David Cameron has lost touch with his own party
Big Society charity fiasco shows True Blues are left behind in scramble to appease the Lib Dems
More and more disgruntled Conservatives are complaining that David Cameron is leaving them behind in his effort to keep the Lib Dems sweet. We hear constantly of Nick Clegg’s struggle to keep his rank-and-file happy, but Cameron too is in danger of losing his own party as the two men become the Fudge and Mudge of British politics.
Today's Tory Party is unrecognisable from the one True Blue Tories voted for in May 2010. They voted for a promise to cut or freeze Britain's contribution to the EU budget, disengage from the hated European Convention on Human Rights, and a Conservative economic strategy to get Britain out of the mess Labour had left.
The right-wing Tory Cornerstone Group founded by John Hayes thought its time had come when the Tories landed back in power. Today, its members are now bewailing their impotence. John Redwood, a supporter of Cornerstone's aims, wrote on his blog: "To get enterprise growing, creating the many new jobs we need, and welfare reform requires, we need tax cuts."
Cameron gave a two-fingered salute to Redwood at the weekend when he told the Sunday Telegraph: "It's no good saying we're going to cut the deficit by cutting spending but then we're going to make things worse again by cutting taxes. I'm afraid it doesn't add up."
True Blue Tories - the TBT tendency - feel battered by the rebuffs from their leader. Camo's repudiation of one of the key tenets of Tory economic theory – that tax cuts are good in themselves, because they generate growth and tax receipts – was made worse by the admission last week that more middle-income earners are getting dragged into the 40p rate of tax because of the failure to raise the tax thresholds.
I understand Cameron and his top team are regrouping for a campaign to force Chancellor George Osborne – regarded by many Tories as a lightweight dilettante – to offer some Conservative measures in his otherwise Lib Dem Coalition Budget in March. Look out for cuts in the fuel duty escalator and the thresholds on tax.
But it's not just on tax cuts that the TBT tendency feel betrayed. They were told that the cuts in public spending would not lead to cuts in the front line. In other words, they were led to believe that all those useless equality and racial integration officers and so on, hired by local councils under Labour, would be sacked. Instead, they are now told that the cuts could lead to 10,000 bobbies being taken off the beat. How can a Tory Government support that?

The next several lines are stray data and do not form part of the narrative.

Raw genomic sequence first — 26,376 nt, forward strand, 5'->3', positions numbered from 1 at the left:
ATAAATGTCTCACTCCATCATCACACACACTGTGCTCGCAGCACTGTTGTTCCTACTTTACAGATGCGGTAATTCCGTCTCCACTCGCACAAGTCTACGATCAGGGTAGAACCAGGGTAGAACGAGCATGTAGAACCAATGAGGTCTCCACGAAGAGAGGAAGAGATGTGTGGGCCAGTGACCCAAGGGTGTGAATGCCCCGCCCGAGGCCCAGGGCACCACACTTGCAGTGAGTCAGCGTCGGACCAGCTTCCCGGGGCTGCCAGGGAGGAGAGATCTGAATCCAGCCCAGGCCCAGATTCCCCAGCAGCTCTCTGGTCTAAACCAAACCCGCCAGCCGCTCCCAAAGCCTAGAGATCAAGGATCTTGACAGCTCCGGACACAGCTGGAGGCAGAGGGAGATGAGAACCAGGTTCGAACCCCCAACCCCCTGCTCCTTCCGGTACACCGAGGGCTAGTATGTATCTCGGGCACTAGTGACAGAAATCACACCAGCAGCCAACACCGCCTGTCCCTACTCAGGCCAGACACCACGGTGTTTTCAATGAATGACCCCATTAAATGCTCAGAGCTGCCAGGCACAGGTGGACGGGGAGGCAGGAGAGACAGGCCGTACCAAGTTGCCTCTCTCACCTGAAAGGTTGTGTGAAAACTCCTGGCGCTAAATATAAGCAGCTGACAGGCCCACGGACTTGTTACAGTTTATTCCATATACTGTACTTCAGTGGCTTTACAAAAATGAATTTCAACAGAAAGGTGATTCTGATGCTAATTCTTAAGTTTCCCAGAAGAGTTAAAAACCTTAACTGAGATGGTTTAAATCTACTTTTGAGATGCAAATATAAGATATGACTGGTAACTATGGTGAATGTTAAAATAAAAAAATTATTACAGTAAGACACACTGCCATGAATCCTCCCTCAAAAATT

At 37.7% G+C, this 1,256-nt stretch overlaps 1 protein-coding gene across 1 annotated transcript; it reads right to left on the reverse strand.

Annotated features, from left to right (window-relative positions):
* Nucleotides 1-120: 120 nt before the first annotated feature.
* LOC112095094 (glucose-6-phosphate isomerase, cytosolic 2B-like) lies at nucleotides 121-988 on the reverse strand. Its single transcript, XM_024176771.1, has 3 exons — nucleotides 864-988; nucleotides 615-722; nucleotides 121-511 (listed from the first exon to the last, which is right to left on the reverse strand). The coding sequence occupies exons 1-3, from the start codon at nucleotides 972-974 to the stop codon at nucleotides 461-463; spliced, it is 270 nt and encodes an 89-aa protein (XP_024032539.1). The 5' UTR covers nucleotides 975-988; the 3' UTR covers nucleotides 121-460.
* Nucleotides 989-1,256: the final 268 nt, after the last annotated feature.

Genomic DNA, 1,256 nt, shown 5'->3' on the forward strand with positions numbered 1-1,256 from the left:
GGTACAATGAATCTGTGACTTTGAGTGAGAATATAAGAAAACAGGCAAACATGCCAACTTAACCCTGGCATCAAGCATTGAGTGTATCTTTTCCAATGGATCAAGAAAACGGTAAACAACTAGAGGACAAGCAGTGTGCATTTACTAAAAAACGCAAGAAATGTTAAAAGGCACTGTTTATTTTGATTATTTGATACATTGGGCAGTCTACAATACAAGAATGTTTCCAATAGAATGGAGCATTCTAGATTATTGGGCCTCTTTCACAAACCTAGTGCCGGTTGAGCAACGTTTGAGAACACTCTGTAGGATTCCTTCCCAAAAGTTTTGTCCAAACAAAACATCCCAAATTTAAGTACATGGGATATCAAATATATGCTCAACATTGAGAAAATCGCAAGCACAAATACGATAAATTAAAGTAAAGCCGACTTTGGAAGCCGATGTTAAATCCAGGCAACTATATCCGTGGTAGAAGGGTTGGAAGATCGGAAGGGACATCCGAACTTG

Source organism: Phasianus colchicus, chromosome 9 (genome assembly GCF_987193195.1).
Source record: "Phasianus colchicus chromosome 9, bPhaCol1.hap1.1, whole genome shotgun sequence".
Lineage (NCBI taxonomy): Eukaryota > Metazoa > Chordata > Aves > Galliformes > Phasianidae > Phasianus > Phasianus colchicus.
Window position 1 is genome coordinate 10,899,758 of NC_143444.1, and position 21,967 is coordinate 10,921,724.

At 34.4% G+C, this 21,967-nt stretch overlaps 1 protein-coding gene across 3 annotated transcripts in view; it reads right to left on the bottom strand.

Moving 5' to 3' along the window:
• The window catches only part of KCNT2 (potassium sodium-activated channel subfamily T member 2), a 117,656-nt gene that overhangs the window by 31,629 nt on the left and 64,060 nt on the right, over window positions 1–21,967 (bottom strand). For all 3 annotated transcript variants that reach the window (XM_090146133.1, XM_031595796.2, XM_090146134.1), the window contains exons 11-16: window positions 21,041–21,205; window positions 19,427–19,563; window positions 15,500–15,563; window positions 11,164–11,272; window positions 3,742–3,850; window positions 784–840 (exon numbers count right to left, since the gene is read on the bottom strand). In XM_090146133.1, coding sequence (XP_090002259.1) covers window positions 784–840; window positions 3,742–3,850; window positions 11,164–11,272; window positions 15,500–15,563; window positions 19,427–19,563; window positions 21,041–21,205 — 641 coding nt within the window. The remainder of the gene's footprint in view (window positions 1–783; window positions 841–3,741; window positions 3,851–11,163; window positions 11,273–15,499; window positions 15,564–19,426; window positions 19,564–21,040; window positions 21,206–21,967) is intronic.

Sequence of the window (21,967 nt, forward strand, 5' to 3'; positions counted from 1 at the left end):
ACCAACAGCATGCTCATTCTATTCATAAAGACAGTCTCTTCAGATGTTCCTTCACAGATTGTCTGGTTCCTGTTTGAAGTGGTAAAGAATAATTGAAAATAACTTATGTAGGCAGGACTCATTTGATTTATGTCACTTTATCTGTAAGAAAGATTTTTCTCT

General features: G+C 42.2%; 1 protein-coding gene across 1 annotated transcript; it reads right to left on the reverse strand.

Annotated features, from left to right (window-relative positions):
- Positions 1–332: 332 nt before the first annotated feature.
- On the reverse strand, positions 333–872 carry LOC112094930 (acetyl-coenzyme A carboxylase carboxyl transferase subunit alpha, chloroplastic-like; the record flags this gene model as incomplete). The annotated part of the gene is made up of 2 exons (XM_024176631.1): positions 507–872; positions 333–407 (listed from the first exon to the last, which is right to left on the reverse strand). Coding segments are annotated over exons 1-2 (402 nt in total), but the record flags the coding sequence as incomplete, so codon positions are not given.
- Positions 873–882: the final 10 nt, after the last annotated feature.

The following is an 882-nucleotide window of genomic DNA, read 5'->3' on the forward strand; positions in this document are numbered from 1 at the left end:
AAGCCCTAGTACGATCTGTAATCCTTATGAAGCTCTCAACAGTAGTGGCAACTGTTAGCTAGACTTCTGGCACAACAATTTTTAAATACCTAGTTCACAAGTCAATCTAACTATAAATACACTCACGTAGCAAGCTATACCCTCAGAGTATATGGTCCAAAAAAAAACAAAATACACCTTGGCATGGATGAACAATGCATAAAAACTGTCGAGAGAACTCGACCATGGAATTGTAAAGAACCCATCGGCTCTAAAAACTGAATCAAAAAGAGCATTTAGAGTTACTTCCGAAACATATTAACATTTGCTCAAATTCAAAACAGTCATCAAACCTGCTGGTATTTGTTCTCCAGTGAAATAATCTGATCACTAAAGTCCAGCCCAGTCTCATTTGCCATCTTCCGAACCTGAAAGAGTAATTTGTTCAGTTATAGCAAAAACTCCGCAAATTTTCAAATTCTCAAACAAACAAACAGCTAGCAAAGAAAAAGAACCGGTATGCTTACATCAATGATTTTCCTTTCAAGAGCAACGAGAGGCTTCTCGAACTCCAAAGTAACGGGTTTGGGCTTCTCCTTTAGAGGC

And what about the Big Society fiasco? Steve Hilton, the nasty strategist behind Camo's cheerful front, is blamed for foisting this on the Tory party as his Big Idea. This week it was ridiculed by Dame Elisabeth Hoodless, outgoing head of Community Service Volunteers. The Tory spinners went out rubbishing her, saying she was a former Labour councillor. But that cuts no ice with Tory MPs who are getting complaints from voluntary ladies who have been manning the Citizen's Advice Bureaux now threatened with closure. Tory ladies like voluntary work, and they don't like the cuts from local councils. It wasn't supposed to be like this.
Now the privatisation of the forests has been added to the list of TBT moans. Caroline Spelman, the green-behind-the-ears minister responsible for this policy, got monstered about it at a meeting of Tory MPs last week. MPs are getting a bigger mail bag on privatising the forests than they are on cuts in the Education Maintenance Allowance. True Blue Conservatives like trees. They don't understand what Camo is on about. After all, he was the one changed the Tory logo from a torch to a bloody tree.
The policy might have a lot in theory to commend it. But that doesn't matter a damn to the TBTs. Spelman is regarded as an idiot for allowing it through. Cameron is going to ditch it, but not before he is damaged by the issue among his own people.
Fraser Nelson of the Spectator - wrongly in my view - complains that the real problem is Cameron's vacillating style of Government: "The lady wasn't for turning but the laddie is for turning."
U-turns, Nelson will discover, are all part of avoiding disaster in government. There's no merit in sailing on regardless if you are heading for the rocks. And the idea that Thatcher never performed a U-turn is laughable. Tell that to the miners who won their first strike after she U-turned, but wrecked themselves with the second after she had used the time to prepare properly.
Tim Montgomerie, editor of Conservative Home, the website for TBTs, says - rightly in my view - that Cameron has failed to learn the lesson of Thatcher - that you have to focus on key issues. "The lady wasn't for turning because she didn't try to do too much," he said. "She knew that [policies like] forestry privatisation shouldn't be pursued if they distract from central projects."
Montgomerie suggests that Cameron should bring back the 'grey beards', the former ministers who know a thing or two about running government, and consult them via 'regular outreach' meetings in Downing Street.
Certainly Lord Tebbit is one who has been most vociferous in giving Cameron the best of his advice, but it's not likely that the PM will like the message. Tebbit on behalf of millions of True Blue Tories wants Cameron to rule like a real Conservative, not a Coalition Compromiser. Fat chance.
Colin Brown is a former political correspondent for the Independent. ·
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